Fr. Marc Pelchat

Fr. Marc Pelchat

June 13, 2016

Catholic parishes in Quebec have undergone a transformation in recent years as most were merged into new entities.

But perhaps the biggest challenge lies ahead as the Church promotes what it calls a "missionary turning point."

The so-called turning point is detailed in a 30-page document published by the Assembly of Quebec Bishops in January in which it is presented as the final step in the ongoing parish reorganizations.

For the assembly, the challenge far exceeds the closure and merging of parishes and selling of churches that have been occurring for many years. It is seen as a spiritual challenge that demands Church structures themselves be converted.

"It's not about creating, next to our ongoing programs and activities, a missionary component aimed at those who don't know Christ. It's about converting all of our pastoral activities to make them missionary," says the document.

It also asks Catholics to ponder if the parish reorganizations really are missionary in nature or if they are just meant to preserve the status quo and save money.

Father Marc Pelchat, vicar general of the Archdiocese of Quebec, explained that the turnaround rests on two main ideas: elaborating within each local community a pastoral evangelization project and making sure the project is managed by the baptized themselves.

Parish reorganizations should not be done simply to compensate for the declining number of priests, Pelchat said.

"Parish reorganization should rekindle an evangelization project, to go toward groups and people with whom we have no contact," he explained.

"We need a conversion of our organization, but also of our pastoral vision, our mentality and our means of action."


In upcoming years, Church leaders will not only ask parishioners to accept major structural changes in their parishes, but also to become more involved in the Church's evangelizing mission.

The process already is underway in some Quebec dioceses, such as the Diocese of Trois-Rivières, halfway between Montreal and Quebec City.

"So far, the local reaction is great. We're, of course, well aware that this process leaves some people wary and worried," said Jasmine Johnson, diocesan director of communications.

"But we're all in this together. We're implementing this project in close partnership with the grassroots communities."

The diocese is completing the early stages of implementing the missionary turnaround. Diocesan leaders have met the members of the base communities, discussing the mission of the Church and the responsibilities of the baptized members themselves.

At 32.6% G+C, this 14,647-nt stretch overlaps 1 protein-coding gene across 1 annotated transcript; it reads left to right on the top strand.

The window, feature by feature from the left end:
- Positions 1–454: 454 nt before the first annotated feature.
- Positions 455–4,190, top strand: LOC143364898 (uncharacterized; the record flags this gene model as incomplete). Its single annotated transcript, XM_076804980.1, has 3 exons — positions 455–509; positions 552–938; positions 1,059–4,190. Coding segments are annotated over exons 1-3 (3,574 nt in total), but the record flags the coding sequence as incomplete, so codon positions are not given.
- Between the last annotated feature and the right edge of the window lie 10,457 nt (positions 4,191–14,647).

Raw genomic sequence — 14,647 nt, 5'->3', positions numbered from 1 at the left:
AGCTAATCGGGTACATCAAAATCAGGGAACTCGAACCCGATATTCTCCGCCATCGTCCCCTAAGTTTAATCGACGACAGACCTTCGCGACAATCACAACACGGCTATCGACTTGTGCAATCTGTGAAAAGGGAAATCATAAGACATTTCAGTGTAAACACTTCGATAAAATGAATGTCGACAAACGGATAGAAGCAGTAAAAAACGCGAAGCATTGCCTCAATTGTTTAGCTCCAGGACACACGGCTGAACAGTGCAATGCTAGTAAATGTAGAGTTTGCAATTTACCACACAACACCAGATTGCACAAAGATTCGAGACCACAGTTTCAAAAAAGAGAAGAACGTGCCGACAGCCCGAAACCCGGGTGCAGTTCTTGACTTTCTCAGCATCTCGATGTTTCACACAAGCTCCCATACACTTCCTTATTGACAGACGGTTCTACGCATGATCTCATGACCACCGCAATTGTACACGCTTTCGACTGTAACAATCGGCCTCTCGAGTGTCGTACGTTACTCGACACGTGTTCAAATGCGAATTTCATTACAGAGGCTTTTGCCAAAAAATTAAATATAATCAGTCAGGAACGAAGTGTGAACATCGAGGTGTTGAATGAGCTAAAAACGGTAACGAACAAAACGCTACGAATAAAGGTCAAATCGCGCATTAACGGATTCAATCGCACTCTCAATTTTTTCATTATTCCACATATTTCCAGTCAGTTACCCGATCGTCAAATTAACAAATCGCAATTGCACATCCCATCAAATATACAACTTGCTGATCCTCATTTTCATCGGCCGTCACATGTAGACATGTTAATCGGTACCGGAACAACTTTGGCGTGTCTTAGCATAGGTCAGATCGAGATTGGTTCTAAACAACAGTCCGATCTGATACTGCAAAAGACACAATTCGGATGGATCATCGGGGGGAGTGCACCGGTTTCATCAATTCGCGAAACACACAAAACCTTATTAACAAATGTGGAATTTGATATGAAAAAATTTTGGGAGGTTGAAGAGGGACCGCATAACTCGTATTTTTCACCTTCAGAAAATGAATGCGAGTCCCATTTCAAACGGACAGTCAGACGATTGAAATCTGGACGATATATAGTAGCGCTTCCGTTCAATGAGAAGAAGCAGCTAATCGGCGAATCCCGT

Diocesan officers and local leaders, called "peers," regularly meet to discuss Church leadership, faith education and the quest for meaning. About 130 peers have met so far and they take back what they have learned in those discussions to their local communities.

Trois-Rivières has only a dozen active priests, Johnson said, adding there's no indication that figure will change anytime soon. Yet, she says, parishioners must avoid thinking that adopting a missionary attitude is a strategy to respond to the lack of priests.

The next step of the missionary turnaround will address human and financial resources, as well as the future of Church properties. That may involve closing more churches.

"We're, of course, well aware that some people won't be happy by some of the decisions that will be taken," Johnson said.

"Some parishes will quickly take the missionary turnaround; others will have to be accompanied all the way through.

"Yet, it must not be a top-down process. The decisions must come from the grassroots communities themselves."

Further east along the St. Lawrence River, the Diocese of St. Anne de la

Pocatiere is also headed for a missionary turnaround.

The diocese had 200 priests in 1976; however, it has ordained just eight in the last 40 years. Father Simon-Pierre Pelletier, the vicar general, said it would be irresponsible to let the 26 remaining priests maintain the status quo.


"What's at stake right now is the inevitable death of an age-old model of the Church. Nobody loves to see something agonize and die," Pelletier said.

He expressed confidence the diocese will succeed in parish reorganization. In a few years he expects a diocesan missionary team will go to local parish communities supported by lay people.

Contemplating the ongoing process in the dioceses, Pelchat is confident yet cautious; some communities may not be able to go through the entire process.

"The missionary turnaround will most likely be a partial success," he said. "Some local faith communities will probably vanish. The remaining Christians will gather together differently.

"The idea of the parish isn't called into question, but its structure has already changed. It must change. And it will change again."